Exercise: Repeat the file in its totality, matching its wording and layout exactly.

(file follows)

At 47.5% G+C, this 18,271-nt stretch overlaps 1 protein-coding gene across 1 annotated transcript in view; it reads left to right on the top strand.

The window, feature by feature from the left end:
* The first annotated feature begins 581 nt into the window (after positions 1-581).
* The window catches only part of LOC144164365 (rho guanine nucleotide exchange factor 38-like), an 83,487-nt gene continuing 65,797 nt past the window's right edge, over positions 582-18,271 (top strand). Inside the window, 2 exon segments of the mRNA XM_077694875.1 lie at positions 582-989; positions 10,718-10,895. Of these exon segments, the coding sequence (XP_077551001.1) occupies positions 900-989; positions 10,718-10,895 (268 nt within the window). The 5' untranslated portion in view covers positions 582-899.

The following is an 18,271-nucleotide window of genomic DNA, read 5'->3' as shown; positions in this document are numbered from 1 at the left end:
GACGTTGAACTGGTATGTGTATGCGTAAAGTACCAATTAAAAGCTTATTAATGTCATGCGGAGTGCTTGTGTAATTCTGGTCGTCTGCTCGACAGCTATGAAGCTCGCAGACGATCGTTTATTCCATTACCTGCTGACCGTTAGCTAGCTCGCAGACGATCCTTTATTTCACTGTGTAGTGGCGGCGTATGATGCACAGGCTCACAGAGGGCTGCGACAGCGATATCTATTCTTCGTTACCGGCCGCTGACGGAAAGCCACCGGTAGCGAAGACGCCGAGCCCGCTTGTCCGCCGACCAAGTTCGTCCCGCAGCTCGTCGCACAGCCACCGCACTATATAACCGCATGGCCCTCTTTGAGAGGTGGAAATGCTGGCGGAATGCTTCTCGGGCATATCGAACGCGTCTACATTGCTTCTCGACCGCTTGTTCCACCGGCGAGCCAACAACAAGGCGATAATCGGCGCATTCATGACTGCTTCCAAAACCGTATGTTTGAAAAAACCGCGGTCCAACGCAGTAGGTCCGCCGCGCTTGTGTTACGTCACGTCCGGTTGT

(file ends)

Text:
At 47.5% G+C, this 18,271-nt stretch overlaps 1 protein-coding gene across 1 annotated transcript in view; it reads left to right on the top strand.

The window, feature by feature from the left end:
* The first annotated feature begins 581 nt into the window (after positions 1-581).
* The window catches only part of LOC144164365 (rho guanine nucleotide exchange factor 38-like), an 83,487-nt gene continuing 65,797 nt past the window's right edge, over positions 582-18,271 (top strand). Inside the window, 2 exon segments of the mRNA XM_077694875.1 lie at positions 582-989; positions 10,718-10,895. Of these exon segments, the coding sequence (XP_077551001.1) occupies positions 900-989; positions 10,718-10,895 (268 nt within the window). The 5' untranslated portion in view covers positions 582-899.

The following is an 18,271-nucleotide window of genomic DNA, read 5'->3' as shown; positions in this document are numbered from 1 at the left end:
GACGTTGAACTGGTATGTGTATGCGTAAAGTACCAATTAAAAGCTTATTAATGTCATGCGGAGTGCTTGTGTAATTCTGGTCGTCTGCTCGACAGCTATGAAGCTCGCAGACGATCGTTTATTCCATTACCTGCTGACCGTTAGCTAGCTCGCAGACGATCCTTTATTTCACTGTGTAGTGGCGGCGTATGATGCACAGGCTCACAGAGGGCTGCGACAGCGATATCTATTCTTCGTTACCGGCCGCTGACGGAAAGCCACCGGTAGCGAAGACGCCGAGCCCGCTTGTCCGCCGACCAAGTTCGTCCCGCAGCTCGTCGCACAGCCACCGCACTATATAACCGCATGGCCCTCTTTGAGAGGTGGAAATGCTGGCGGAATGCTTCTCGGGCATATCGAACGCGTCTACATTGCTTCTCGACCGCTTGTTCCACCGGCGAGCCAACAACAAGGCGATAATCGGCGCATTCATGACTGCTTCCAAAACCGTATGTTTGAAAAAACCGCGGTCCAACGCAGTAGGTCCGCCGCGCTTGTGTTACGTCACGTCCGGTTGT